The Journey of a GoodWeave Rug 11 Salman Khan and Kerry Smith envisioned an approach to carpetmaking based on customers’ desire for freedom of expression in designing their own environments. They named their venture Lapchi―Tibetan for "abode of creative energy"― and partnered with GoodWeave to ensure that their beautiful carpets were made ethically and free from child-labor. To see how Lapchi and GoodWeave together make a child-labor-free rug, follow the journey of GoodWeave certified rug number C107CF18-11101634.
55 Any child found working on a loom in Nepal is rescued and taken to the Hamro Ghar (our home) rehabilitation center in Kathmandu. GoodWeave supports a range of educational opportunities for rescued and at-risk children. Beneficiaries include Akkas. He’s earning a degree with honors at the prestigious LAB School, and completing his personal journey from rescued child laborer to educated, dignified young man.
Salman Khan, co-founder of Portland, Oregon based Lapchi, begins with paintings and drawings to achieve the company’s harmonious signature rug designs. Trained showroom staff work with interior designer Kristi Nelson to produce a custom carpet order for her client based on Lapchi’s Chevron pattern design.
A GoodWeave field inspector makes a surprise visit to the factory, and finds the looms child-free.Inspectors in Nepal regularly visited 382 work sites in 2011.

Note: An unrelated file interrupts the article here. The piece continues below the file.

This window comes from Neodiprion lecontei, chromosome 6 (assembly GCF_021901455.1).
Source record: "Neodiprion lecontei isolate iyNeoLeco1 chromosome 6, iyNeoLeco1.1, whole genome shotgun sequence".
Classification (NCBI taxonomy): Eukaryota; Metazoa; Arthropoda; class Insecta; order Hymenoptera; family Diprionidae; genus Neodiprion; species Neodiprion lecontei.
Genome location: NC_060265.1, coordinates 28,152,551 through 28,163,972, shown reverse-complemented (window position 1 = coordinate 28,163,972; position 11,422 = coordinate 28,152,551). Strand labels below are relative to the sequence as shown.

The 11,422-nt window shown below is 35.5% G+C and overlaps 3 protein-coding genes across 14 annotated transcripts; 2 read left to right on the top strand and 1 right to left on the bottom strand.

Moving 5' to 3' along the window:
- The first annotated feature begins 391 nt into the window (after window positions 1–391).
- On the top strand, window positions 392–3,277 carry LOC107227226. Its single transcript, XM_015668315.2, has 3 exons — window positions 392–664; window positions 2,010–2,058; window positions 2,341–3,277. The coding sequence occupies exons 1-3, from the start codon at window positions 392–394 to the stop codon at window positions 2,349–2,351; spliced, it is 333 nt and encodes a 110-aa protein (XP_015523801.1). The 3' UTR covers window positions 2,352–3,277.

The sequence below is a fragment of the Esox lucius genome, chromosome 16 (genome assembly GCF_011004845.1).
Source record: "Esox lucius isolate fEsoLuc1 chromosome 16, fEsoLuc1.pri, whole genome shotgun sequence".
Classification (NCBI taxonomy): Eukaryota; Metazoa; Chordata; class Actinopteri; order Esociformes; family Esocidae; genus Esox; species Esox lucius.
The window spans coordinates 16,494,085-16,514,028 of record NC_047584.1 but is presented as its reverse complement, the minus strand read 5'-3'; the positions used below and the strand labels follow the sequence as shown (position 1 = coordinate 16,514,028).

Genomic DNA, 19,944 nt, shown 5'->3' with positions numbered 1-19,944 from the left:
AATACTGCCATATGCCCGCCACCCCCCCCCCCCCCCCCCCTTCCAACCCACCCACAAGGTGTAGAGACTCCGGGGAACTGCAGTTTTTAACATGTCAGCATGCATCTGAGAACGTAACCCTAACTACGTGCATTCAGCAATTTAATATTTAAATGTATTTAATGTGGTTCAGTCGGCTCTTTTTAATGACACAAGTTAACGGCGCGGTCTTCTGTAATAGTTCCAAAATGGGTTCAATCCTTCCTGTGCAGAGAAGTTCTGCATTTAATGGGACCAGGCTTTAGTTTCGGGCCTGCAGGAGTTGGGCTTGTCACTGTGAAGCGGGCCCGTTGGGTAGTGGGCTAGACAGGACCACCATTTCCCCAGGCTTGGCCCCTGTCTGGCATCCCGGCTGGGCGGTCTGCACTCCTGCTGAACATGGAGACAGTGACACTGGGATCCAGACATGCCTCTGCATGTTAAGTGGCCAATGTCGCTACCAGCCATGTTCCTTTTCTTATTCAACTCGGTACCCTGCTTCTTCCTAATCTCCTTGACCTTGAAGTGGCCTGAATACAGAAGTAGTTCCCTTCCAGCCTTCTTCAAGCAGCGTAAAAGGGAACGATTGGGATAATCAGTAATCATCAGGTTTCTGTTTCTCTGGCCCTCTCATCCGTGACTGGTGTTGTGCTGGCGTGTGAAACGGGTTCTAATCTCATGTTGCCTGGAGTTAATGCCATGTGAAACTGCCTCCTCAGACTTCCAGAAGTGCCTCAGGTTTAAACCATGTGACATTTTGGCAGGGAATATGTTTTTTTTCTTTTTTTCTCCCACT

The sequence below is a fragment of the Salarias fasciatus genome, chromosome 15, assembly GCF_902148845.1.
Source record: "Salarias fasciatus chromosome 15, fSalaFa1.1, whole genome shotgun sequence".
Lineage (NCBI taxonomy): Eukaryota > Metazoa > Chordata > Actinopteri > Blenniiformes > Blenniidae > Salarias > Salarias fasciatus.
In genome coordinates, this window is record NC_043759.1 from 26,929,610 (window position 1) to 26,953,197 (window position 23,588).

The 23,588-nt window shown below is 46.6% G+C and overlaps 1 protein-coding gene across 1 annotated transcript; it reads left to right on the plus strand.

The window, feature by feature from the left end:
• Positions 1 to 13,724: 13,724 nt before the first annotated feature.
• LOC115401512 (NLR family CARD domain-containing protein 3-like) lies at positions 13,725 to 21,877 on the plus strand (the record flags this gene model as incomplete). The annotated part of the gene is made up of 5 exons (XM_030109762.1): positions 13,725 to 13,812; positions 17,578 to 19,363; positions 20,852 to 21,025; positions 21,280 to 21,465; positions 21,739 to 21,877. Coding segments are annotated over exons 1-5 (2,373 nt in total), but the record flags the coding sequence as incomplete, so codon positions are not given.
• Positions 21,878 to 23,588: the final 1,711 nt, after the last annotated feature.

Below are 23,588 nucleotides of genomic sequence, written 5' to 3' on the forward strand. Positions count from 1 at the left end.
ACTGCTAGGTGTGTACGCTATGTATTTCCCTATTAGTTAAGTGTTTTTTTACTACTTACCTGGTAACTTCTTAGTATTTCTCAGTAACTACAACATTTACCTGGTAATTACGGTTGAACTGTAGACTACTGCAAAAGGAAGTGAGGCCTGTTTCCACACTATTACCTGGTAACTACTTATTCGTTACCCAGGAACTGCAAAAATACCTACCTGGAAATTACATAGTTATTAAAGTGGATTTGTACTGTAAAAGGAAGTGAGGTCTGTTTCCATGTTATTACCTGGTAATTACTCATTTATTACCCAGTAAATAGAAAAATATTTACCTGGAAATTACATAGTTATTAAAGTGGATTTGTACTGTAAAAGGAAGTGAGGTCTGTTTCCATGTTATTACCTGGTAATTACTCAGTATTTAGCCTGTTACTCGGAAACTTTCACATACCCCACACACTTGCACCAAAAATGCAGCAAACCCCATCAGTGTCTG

66 The rug is finished and issued GoodWeave certification number C107CF18-11101634. The certification label is affixed to the underside of the rug before it is shipped to Atelier Lapchi in Portland, Oregon. The number can be traced through the supply chain from loom to buyer. A percentage of the purchase price supports programs for children and families in weaving communities.
In Kathmandu, Nepal, skilled adult artisans weave the pattern into a rug, in a factory owned by Lapchi’s manufacturing partner in the province of Budhanilkantha.
77 Los Angeles designer Kristi Nelson, Managing Partner of KMNelson Design, insists on sourcing socially responsible products for her clients. “Thanks to Goodweave, designers can specify ethically made rugs”, says Mrs. Nelson. She receives the Tibetan "Chevron" pattern wool & silk, 8' x 13' rug and delivers it to her client’s home.
Tenzin, the head of the Budhanilkantha factory, says, “For child, first priority is they have to go to school. Now [since GoodWeave] parents know, everybody knows. It’s definitely a changed attitude.”
88 In Los Angeles, rug number C107CF18-11101634 is placed in Tara Jacquot’s family dining room. Says Ms. Jacquot, “A custom, hand-loomed carpet from Lapchi with the GoodWeave label ensures I’m adding beauty to my home while helping a child to a better life. What’s better than that?!”